• Instructional conversations – The teacher chooses a text, provides some background information, reads it with students, and leads a discussion focused on an interesting theme. The goal of this approach is to understand texts, learn complex concepts, and consider various viewpoints. It has been used successfully with English language learners and students with special needs.

            • Junior Great Books shared inquiry – Students read a text and the whole class discusses it with the teacher, focusing on interpretive questions that have more than one right answer. Students share their opinions, test various possible interpretations, and address the ambiguities of the text. The teacher then gives students a focus question for their note-taking as they read the text a second time. Students’ notes generate further discussion, and students consider and discuss significant words or phrases in the text. This approach aims to build students’ comprehension, critical thinking skills, and enjoyment of reading as they explore the literary canon of noted novelists, essayists, philosophers, and poets.

            • Collaborative reasoning – Students read a story or section of a story that raises a “big question” that could be resolved in a number of ways. Small groups of students then meet with the teacher and argue positions on the big question, give reasons for their positions, provide counterarguments, and respond to challenges. The goal is to critically consider competing points of view, with the teacher facilitating, prompting, and pushing for clarification.

            • Paideia seminar – The teacher chooses a text that contains key values and ideas being studied and leads students through multiple close readings. As the class discusses the text, the teacher challenges students to identify consequential ideas in the text, facilitates without talking too much, keeps students from straying from the focus, and asks open-ended questions that get students seeking understanding in the text, analyzing details, and synthesizing ideas.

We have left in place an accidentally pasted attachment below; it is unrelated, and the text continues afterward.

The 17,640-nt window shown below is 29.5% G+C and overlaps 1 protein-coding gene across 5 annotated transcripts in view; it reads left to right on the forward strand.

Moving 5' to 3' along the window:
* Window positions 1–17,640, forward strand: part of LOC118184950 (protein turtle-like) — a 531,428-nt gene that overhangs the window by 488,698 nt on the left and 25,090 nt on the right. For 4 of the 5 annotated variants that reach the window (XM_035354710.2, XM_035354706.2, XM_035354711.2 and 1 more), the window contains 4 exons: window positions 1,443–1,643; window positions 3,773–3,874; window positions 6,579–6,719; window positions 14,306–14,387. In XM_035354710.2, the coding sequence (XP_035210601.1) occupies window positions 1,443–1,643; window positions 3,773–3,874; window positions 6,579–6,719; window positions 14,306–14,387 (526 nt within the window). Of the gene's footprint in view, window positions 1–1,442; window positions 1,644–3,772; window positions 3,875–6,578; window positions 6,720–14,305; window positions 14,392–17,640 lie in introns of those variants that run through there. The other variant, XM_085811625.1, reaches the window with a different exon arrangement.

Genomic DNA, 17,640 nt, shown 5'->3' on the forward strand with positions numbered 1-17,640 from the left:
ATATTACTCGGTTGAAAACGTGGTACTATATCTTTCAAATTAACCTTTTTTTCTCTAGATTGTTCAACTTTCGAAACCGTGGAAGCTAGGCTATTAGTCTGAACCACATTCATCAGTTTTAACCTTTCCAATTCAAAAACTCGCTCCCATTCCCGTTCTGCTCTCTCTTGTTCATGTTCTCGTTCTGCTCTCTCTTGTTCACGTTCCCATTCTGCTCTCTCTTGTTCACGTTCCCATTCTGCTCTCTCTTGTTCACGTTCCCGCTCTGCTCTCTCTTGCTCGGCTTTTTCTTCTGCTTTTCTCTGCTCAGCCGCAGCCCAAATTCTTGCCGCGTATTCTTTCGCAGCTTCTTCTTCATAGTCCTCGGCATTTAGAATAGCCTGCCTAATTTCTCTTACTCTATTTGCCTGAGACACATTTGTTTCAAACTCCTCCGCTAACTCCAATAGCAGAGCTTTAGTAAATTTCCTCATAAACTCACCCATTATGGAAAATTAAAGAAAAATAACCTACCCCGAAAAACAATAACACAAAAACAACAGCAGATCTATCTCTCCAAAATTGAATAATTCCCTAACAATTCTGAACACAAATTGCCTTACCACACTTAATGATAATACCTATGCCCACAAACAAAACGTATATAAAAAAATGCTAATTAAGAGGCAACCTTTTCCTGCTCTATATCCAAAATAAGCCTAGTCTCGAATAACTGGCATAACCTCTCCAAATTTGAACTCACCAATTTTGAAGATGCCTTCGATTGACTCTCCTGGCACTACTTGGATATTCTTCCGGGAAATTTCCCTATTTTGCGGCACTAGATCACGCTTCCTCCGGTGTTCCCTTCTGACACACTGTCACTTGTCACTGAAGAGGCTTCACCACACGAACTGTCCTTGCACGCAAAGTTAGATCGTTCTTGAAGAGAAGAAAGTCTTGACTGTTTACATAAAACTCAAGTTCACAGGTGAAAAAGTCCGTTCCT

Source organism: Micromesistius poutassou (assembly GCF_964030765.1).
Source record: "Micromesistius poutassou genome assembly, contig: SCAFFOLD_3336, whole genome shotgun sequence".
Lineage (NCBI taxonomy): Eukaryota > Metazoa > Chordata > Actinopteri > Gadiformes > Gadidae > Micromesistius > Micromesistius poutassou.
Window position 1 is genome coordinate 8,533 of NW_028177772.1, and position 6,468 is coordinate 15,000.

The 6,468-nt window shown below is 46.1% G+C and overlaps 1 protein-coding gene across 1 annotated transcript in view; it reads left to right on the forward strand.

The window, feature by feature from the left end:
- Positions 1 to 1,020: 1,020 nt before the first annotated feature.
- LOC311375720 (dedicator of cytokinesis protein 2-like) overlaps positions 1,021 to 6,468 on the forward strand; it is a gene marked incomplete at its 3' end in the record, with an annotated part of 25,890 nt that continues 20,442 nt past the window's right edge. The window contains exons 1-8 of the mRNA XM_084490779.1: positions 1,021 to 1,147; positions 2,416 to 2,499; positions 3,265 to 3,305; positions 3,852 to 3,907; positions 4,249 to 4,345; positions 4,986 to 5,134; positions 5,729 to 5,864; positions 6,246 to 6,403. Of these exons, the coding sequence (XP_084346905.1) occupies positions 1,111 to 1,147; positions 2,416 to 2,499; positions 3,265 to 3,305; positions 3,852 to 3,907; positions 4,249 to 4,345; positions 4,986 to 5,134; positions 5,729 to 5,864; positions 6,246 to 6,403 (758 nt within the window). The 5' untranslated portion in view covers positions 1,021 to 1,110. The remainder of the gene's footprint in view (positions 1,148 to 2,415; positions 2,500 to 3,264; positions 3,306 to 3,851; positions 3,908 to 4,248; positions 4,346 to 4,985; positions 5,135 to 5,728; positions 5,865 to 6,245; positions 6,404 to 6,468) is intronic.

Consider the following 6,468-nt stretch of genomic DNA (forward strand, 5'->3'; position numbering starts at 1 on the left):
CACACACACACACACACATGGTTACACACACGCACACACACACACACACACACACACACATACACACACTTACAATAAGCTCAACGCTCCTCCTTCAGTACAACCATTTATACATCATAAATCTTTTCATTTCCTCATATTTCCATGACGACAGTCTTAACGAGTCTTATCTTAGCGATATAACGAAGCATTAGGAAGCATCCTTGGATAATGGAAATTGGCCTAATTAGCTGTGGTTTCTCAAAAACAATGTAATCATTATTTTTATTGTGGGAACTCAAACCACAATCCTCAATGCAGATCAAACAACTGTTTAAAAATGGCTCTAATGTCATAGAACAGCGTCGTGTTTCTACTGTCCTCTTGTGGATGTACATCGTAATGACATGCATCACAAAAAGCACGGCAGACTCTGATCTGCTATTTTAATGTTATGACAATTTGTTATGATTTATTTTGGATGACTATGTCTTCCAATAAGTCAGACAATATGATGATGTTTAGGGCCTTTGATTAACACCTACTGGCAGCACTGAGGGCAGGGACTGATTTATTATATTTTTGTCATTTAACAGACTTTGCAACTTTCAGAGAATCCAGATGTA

• Philosophy for children – Students read age-appropriate texts that address enduring ethical and philosophical topics. The teacher then asks students to generate open-ended questions about the issues raised in the text and selects one or more of their questions as the focus of all-class discussion. The goal is to develop strong reasoning skill, help students recognize the difference between good and poor reasoning, and get them thinking about important philosophical issues.

            Of course teachers can mix and match components of these approaches to accomplish their goals. Lightner and Wilkinson list the key variables:

-   Who selects the text?

-   What type of text is discussed?

-   How is the class organized?

-   When is the text read?

-   Is the discussion led by the teacher or by students?

-   Who decides what is discussed?

-   Who controls turn-taking?

-   Who decides if what students say is right or wrong?

-   Is the focus on authors’ intentions?

-   Is the focus on students’ emotional connections to the text?

-   Is the focus on textual analysis?

-   Is the focus on critical analysis?


“Instructional Frameworks for Quality Talk About Text: Choosing the Best Approach” by Sarah Lightner and Ian Wilkinson in The Reading Teacher, January/February 2017 (Vol. 70, #4, p. 435-444),; the authors can be reached at [email protected] and [email protected].